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I have a structure of size 48 bytes and recently added another structure inside it which was of size 20 bytes ; so the total size of structure became 68 bytes. (all the members were unsigned int)

typedef struct{
           ...
           ...
           unsigned long long a1;
           struct s2
           }s1 ;

S1 structure is an array ; if s1 is incremented using s1++ then it is observed that s1 is incremented with 72 bytes instead of 68 bytes. Surprisingly if the struct s2 is removed from s1 everything works properly i.e., s1 gets incremented with 48 bytes. Any pointers on the reason would be helpful.

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Are you on a 64 bit platform ? – Paul R May 24 '12 at 14:25
    
Looks like your platform wants to align struct types to 8 bytes, rather than 4. What does sizeof (s1) evaluate to? – John Bode May 24 '12 at 14:27
    
I am using 32-bit platform only; using gcc version 4.1.2 ; – lxusr May 24 '12 at 14:29
1  
s1 is a type, not a variable. You can't increment types. Can you post code that more accurately describes what you do? Though it seems like people managed to guess it anyway. – ugoren May 24 '12 at 14:30
    
One question: How do you know that the second structure is 20 bytes? Padding can happen inside of a structure. – ArjunShankar May 24 '12 at 15:05

You don't say what compiler or platform you're using, but most likely the compiler is adding alignment bytes to make the struct align on 8-byte boundaries. This is quite common.

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This seems odd and in perhaps non-conformant (I'm pretty sure it would break some cases of the rule about structures with matching initial members). – R.. May 24 '12 at 14:31
1  
@R.. Why do you think this is odd or non-conformant? (Nearly?) every compiler adds bytes to make the structs (and potentially individual members) word-aligned for performance. – Kevin May 24 '12 at 14:55
1  
To align to the required alignment of the contained types, yes. To align to excess alignment for no apparent reason? That's very odd... – R.. May 24 '12 at 16:35
    
The padding is to cause each element of an array of s1 structs to begin on a word boundary. Without doing so, some/all of the contained types would be misaligned. This is not odd at all and virtually every compiler does it. – Carey Gregory May 24 '12 at 17:09
1  
@Kevin I believe R..'s concern is that the fields of the struct must be aligned to multiples of their size, but the struct itself might not live on an 8-byte boundary. Consider a struct with 2 4-byte fields. As long as the struct itself is on a 4 byte boundary, then so are both of its fields. Accessing either of these fields is guaranteed to not cause a read across multiple cache lines. But if different compilers are allowed to align the whole struct differently, then you'll run into trouble when trying to link things together. – Chris Rice May 24 '12 at 17:14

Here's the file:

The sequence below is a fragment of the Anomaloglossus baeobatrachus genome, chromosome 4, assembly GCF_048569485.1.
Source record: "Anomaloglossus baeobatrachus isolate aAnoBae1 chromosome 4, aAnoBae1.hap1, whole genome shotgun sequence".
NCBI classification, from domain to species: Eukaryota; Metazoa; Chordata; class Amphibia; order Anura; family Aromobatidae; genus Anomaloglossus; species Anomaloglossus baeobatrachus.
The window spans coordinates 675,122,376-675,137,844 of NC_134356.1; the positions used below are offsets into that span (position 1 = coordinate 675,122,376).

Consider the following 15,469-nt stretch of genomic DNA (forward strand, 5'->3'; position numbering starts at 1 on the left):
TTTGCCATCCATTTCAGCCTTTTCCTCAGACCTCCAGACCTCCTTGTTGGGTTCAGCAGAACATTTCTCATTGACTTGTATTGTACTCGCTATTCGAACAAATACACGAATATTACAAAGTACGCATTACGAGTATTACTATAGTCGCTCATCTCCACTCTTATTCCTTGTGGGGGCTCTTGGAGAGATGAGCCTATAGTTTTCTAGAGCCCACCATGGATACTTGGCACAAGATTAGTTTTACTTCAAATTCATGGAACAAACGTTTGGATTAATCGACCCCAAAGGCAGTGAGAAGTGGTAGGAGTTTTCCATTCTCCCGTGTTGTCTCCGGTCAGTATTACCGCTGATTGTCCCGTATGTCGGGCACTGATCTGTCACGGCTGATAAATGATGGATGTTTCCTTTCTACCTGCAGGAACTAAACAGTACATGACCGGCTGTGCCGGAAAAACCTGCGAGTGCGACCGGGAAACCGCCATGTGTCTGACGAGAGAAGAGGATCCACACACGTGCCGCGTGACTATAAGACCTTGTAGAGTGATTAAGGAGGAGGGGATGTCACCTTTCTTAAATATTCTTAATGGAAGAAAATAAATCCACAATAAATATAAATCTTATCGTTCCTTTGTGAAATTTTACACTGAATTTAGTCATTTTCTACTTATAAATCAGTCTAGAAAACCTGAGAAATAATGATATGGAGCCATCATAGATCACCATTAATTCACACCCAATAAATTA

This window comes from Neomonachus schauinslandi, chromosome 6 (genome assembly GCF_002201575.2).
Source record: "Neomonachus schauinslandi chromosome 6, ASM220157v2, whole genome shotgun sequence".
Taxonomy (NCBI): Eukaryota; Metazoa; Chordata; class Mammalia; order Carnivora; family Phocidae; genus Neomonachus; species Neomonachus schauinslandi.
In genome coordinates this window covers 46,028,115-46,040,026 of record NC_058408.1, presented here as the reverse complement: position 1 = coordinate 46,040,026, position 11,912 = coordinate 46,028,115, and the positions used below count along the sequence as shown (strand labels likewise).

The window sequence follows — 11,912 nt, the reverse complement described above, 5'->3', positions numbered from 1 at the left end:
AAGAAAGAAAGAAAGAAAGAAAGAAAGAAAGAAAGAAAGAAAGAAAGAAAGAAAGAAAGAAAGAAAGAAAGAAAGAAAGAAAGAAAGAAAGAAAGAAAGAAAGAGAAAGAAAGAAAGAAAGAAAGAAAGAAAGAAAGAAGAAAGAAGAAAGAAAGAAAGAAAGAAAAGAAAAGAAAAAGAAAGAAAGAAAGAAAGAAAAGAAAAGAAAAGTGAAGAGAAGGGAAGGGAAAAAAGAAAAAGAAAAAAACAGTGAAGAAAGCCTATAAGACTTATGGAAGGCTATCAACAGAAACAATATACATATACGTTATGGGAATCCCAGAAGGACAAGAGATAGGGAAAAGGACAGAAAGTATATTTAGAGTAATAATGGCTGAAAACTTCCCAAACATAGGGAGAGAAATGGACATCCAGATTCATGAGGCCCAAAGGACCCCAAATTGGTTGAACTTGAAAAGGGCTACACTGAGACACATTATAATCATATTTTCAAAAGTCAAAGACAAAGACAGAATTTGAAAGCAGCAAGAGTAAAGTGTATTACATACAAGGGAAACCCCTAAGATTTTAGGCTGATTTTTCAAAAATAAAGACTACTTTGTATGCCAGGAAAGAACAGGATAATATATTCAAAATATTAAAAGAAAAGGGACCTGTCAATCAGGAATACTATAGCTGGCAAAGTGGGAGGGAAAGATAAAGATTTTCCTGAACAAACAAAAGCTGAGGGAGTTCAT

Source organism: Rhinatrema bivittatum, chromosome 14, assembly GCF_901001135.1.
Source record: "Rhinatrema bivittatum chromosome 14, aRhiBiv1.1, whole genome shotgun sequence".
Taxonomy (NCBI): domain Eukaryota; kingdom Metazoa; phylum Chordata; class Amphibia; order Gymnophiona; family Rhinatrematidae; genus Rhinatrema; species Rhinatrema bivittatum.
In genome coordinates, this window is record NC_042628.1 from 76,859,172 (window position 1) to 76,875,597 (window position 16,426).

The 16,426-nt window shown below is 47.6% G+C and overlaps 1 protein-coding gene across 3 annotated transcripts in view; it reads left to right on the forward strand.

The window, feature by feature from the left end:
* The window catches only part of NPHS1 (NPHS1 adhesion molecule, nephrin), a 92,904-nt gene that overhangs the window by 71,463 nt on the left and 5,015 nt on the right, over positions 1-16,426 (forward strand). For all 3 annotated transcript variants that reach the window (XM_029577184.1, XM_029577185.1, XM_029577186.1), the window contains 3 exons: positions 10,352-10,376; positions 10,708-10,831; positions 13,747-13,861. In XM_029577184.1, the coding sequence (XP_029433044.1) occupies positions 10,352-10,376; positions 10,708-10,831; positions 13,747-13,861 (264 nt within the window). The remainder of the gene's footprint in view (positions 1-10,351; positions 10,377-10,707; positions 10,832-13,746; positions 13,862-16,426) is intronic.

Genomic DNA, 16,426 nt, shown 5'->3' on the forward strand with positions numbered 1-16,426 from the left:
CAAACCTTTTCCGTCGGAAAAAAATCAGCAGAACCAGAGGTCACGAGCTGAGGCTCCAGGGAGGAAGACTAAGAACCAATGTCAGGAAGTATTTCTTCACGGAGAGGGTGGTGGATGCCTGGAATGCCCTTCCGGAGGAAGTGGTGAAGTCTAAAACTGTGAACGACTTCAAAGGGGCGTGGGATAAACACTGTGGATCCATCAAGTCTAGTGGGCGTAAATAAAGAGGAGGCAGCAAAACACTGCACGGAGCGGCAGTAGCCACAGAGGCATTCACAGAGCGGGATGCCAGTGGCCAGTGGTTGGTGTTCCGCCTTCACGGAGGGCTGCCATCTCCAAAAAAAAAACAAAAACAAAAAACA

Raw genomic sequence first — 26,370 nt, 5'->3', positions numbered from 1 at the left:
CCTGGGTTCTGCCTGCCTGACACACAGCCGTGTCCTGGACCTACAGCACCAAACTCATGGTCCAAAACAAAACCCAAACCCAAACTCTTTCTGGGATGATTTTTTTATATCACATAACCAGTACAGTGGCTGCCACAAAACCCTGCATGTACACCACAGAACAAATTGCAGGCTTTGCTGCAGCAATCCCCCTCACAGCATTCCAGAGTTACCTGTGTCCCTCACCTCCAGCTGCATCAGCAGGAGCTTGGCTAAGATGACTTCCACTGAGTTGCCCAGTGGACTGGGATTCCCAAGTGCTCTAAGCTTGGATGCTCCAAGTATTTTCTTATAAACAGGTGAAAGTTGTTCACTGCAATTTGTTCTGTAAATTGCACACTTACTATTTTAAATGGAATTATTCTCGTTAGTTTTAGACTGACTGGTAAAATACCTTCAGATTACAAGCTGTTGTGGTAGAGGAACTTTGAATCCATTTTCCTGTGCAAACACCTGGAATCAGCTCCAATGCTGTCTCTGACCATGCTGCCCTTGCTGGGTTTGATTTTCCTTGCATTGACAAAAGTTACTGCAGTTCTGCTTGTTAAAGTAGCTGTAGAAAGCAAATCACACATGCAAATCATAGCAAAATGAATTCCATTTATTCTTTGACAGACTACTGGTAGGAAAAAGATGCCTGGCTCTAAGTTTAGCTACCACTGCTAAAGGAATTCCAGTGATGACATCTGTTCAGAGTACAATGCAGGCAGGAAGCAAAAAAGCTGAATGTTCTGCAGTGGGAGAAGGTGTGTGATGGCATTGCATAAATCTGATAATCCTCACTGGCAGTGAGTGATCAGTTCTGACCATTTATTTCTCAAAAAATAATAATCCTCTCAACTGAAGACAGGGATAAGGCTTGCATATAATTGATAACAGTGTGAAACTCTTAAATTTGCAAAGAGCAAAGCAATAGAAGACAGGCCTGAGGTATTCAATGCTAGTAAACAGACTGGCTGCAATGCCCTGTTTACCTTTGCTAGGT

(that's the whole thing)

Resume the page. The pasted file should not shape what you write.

What is happening is structure padding.

It is done by the compiler to ensure that elements reside at aligned memory addresses.

You can read more about 'alignment' in x86/x86_64 here.

Now, why should they be at aligned addresses? (using 4 byte WORD as example): Machines access data from memory in 'words'. For a 4 byte WORD, this means that to read a single byte from the address b11001110, you will need to read 4 bytes (the last 2 bits in the address are basically, ignored while doing the read), then pick the byte you need once the WORD is in the CPU:

| b11001100 | b11001101 | b11001110 | b11001111 |    <- all four loaded at once
                        \           /
                        only one used

When you start reading bigger data types, then reading an 'unaligned' datum can cost more than reading an aligned one:

If you wanted to read 4 bytes (1 WORD) starting at the address b01110, instead of just one byte, then you would have to read 2 WORDS:

        first load             second load
/                       \/                      \
|01100|01101|01110|01111|10000|10001|10010|10011|
            \                       /
               unaligned data read

The compiler 'pads' structures in order to avoid such reads. Because they are costly. As Woodrow Douglass suggests in their answer, you can force the compiler to 'pack' instead of 'pad'.

One more thing: There are architectures where unaligned loads are not even possible. On such machines, the operating system usually catches exceptions raised during an unaligned load, and then simulates the load in some way (i.e. by doing multiple aligned loads, for example).

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Is this a 64 bit machine? 72 bytes is a 64 bit word boundry. Your compiler is aligning your structure. In gcc, if you declare your structure with __attribute__((__packed__)), you can avoid this.

so declare your typedef like this:

typedef struct {
    ...
    ...
    struct s2;
} __attribute__((__packed__)) s1;
share|improve this answer
1  
I don't think using __packed__ is a good suggestion. Saving 4 bytes doesn't seem like a big deal, and unaligned memory accesses crash on some machines, and may be slow on others. – ugoren May 24 '12 at 14:31
    
I had made the assumption that if he noticed four bytes missing, then it matters; If his target is very embedded then this may be a big deal. If unaligned accesses crash, it's a compiler issue. If they're slow, you need to weigh speed against memory utilization. – Woodrow Douglass May 29 '12 at 13:02
    
@WoodrowDouglass - Like you said, gcc provides this specifically for cases where the programmer wants to use the minimum memory possible for a non-primitive data type. I think this is worth mentioning in your answer. I think at least one of the answers to this question ought to mention packing. – ArjunShankar Jun 1 '12 at 14:14

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